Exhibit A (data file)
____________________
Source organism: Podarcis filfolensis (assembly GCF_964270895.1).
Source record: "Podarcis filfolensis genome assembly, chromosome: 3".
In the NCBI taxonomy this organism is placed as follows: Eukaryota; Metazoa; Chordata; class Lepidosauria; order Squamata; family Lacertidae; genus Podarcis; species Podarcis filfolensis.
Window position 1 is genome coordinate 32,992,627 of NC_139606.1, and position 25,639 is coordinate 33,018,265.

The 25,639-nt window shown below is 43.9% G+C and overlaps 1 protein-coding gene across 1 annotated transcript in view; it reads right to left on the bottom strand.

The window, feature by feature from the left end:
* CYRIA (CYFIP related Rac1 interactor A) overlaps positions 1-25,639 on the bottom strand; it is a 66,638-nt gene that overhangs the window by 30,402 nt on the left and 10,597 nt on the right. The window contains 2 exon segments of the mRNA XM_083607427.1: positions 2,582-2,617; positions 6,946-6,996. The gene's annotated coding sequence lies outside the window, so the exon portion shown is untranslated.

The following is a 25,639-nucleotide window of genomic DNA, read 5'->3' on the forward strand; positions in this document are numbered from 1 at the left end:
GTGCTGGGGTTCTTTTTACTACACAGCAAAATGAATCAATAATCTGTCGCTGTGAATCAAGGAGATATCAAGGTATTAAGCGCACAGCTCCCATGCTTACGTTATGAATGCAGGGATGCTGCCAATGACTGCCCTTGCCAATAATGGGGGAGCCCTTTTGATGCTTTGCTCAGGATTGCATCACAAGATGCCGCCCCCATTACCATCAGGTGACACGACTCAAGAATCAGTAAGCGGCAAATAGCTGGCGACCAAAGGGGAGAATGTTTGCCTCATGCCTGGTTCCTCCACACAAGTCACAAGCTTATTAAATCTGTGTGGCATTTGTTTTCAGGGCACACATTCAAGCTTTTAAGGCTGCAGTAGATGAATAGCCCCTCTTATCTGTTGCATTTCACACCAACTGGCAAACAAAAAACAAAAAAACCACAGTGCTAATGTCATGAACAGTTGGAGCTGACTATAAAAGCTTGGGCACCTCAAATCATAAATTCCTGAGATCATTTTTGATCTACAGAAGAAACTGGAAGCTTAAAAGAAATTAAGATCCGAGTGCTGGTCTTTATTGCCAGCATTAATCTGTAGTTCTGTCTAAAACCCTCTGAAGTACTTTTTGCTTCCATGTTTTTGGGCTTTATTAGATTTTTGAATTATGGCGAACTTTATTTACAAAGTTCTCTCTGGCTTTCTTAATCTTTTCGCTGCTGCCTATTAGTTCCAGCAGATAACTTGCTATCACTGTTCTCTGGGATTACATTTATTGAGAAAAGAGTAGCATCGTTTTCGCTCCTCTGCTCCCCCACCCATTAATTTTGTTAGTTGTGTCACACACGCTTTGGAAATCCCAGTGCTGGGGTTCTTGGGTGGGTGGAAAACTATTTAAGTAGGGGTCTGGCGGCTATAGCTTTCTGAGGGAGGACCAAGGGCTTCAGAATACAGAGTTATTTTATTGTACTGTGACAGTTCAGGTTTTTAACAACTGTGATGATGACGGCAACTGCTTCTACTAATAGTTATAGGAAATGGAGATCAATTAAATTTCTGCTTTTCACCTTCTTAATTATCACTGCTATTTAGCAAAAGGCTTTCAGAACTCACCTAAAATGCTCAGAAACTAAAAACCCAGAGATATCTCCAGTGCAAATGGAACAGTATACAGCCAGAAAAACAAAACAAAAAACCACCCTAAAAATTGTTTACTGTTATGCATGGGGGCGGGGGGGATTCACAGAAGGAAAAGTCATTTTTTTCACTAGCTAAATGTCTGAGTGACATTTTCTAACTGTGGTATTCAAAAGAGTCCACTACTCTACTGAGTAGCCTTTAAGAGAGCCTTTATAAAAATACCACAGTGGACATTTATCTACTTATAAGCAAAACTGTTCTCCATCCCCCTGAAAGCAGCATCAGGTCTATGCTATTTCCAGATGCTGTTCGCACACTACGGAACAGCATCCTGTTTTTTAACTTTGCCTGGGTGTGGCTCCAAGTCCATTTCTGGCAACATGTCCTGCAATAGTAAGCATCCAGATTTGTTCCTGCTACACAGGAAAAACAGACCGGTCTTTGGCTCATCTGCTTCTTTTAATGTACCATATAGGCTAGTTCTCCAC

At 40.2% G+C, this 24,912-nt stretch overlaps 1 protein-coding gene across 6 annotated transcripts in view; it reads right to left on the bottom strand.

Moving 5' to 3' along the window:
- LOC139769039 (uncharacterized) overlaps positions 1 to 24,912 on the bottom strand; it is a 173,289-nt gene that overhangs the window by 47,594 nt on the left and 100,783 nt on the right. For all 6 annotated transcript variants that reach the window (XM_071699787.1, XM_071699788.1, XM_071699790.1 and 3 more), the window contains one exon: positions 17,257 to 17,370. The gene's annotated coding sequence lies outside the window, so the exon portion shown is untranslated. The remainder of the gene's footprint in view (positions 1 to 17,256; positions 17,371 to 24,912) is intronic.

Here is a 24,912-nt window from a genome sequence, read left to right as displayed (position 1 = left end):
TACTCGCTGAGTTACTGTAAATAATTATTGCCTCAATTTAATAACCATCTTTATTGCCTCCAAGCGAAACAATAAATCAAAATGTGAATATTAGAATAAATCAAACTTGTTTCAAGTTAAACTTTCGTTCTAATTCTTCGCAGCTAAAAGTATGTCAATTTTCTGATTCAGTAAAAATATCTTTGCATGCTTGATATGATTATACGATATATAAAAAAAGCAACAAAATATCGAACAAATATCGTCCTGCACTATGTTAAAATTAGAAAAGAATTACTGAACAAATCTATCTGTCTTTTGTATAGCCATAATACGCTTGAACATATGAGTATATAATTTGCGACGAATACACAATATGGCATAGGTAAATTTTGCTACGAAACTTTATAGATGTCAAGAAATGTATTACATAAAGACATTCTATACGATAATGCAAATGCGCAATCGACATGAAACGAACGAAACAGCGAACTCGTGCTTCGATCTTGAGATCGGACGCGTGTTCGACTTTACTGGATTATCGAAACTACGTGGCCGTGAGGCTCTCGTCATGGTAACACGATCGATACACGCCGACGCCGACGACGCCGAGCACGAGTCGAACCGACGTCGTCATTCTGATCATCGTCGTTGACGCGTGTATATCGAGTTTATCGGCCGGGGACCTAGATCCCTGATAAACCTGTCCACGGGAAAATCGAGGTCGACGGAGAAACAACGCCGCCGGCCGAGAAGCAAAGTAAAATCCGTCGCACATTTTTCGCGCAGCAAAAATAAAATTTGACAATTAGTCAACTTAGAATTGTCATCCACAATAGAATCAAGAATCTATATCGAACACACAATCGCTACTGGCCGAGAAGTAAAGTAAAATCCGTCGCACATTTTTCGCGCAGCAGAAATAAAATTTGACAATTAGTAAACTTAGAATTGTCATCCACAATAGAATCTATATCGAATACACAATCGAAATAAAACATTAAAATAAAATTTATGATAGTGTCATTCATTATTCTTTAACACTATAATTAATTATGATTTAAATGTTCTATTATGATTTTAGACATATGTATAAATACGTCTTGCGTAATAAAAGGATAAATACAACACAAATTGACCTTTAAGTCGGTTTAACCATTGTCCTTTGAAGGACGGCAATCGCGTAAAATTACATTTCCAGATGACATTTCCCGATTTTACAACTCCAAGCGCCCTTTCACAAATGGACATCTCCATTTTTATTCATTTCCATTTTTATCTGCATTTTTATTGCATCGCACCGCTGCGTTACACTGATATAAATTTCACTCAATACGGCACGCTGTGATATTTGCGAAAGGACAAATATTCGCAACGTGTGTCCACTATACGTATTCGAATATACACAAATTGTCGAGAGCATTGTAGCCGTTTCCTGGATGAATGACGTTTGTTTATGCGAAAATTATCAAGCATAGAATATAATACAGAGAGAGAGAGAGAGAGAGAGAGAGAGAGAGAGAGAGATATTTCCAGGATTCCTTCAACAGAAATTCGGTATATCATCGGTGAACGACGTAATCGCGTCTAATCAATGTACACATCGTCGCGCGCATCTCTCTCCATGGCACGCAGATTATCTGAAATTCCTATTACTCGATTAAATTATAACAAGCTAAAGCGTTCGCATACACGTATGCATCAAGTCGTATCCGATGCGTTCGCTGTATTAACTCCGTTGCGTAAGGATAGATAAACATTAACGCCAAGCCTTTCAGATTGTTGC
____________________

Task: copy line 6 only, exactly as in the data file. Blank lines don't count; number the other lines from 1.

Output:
The window, feature by feature from the left end: